While the blistering character attacks on Romney combined with careful cultivation of various Democratic blocs –immigration activists, same-sex marriage proponents, pro-choice crusaders, government workers – have helped the president to solid support within his own party. And yet these same folks appear to be neither fired up nor ready to go.
A bounce among unlikely voters, especially if those unlikely voters live in bright-blue Democratic states like California and New York, may make a good talking point, but doesn’t change the state of the race.
Republicans generally turn out at a higher rate than Democrats and need less coaxing to do so. That’s how a country with a seven-decade Democratic popular majority so often elects Republican presidents and even occasional Republican majorities in Congress.
But this time, Republican voters are even more determined. While the president keeps telling his party that this is a monumental election that will determine the course of the country for a generation, the GOP base needs no reminding.
Pundits asked Monday whether the fact that Romney reaffirmed his support for some patient-rights provisions of Obama’s 2010 health law would cost him with the Republican base. Nope. So strenuous and unified is the opposition to Obama on the right that as long as Romney repeats the “repeal and replace” mantra, he can be assured their support.
After many months of rancorous primary fights, Republicans swiftly swallowed their misgivings about moderate Romney. While some on the right readily bemoan his campaign operation and failure to hit Obama even harder, Republicans seemed very willing to accept the bargain that Romney offered: electability in exchange for moderation.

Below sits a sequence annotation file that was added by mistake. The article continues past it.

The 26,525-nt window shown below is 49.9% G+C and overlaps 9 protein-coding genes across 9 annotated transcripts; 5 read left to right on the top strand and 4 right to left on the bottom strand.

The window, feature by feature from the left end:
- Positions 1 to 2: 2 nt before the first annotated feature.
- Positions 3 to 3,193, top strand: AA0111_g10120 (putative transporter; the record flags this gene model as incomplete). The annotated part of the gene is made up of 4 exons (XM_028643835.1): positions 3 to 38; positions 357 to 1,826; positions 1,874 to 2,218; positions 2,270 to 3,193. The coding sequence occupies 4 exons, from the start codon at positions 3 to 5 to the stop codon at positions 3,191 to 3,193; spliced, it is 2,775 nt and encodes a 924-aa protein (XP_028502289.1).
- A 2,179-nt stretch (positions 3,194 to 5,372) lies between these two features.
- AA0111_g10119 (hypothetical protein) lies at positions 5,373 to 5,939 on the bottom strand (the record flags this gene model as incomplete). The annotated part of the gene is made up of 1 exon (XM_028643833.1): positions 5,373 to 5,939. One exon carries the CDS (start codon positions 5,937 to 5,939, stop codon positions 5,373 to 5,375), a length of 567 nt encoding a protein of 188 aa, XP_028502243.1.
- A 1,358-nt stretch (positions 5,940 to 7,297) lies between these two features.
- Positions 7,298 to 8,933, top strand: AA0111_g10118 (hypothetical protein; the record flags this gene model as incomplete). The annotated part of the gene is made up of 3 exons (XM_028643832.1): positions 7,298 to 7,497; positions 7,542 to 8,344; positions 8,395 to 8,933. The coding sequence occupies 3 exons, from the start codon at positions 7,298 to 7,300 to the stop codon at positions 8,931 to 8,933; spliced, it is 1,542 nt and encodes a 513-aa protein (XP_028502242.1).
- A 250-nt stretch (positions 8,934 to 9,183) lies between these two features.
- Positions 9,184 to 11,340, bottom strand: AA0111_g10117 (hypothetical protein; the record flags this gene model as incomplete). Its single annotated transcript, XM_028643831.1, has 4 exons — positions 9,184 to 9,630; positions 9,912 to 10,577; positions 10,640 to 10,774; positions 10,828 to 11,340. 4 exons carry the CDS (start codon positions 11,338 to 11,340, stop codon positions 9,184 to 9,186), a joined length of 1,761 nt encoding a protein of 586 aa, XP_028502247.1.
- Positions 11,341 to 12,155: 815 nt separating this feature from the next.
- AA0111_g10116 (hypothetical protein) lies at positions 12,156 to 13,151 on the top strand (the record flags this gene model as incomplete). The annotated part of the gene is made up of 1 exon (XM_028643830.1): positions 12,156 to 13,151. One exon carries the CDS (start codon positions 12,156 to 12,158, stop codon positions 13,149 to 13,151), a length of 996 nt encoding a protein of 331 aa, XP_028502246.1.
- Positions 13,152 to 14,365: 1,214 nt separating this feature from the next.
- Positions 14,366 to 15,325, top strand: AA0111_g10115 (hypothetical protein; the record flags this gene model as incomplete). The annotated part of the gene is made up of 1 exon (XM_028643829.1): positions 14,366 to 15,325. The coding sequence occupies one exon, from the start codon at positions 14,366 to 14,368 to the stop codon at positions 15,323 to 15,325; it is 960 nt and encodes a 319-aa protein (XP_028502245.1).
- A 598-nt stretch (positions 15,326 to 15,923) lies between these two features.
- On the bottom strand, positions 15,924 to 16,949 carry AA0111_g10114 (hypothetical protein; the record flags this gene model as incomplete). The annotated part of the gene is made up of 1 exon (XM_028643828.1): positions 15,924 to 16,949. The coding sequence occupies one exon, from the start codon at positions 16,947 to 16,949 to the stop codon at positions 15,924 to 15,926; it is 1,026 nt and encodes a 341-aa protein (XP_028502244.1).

The Post/ABC poll shows Obama’s central challenge for the next eight weeks – get his people marching again. The question is whether his ground game can do the work or if the president himself will need to spend more time firing up his people, an always risky proposition when the real prize in this election are the votes of the moderate suburban moms put off by partisan excess.
And Now, A Word From Charles
“The teachers average $76,000 a year in the salary. That is the highest of any big city in the country. The average person who pays taxes in Chicago, their average salary is $47,000. Teachers are making 50 percent more than those supporting them, on average.
They have been offered a 16 percent hike in wages at a time of high unemployment, desperation. And they turn it down. Why? They don't want tampering with the health benefits, and they don't want any system of the teacher evaluation so you can get some idea of who is not a good teacher.”
-- Charles Krauthammer on “Special Report with Bret Baier.”
“Jack, pick up sweetie, can you hear me? Okay. I just want to tell you, there's a little problem with the plane. I'm fine. I'm totally fine. I just want to tell you how much I love you.”
-- A voice message for her husband left by Lauren Grandcolas, one of the passengers aboard the doomed Flight 93 of United Airlines bound from Newark, N.J. to San Francisco on the morning of Sept. 11, 2001.
Chris Stirewalt is digital politics editor for Fox News, and his POWER PLAY column appears Monday-Friday on FoxNews.com. Catch Chris Live online daily at 11:30 am ET at live.foxnews.com.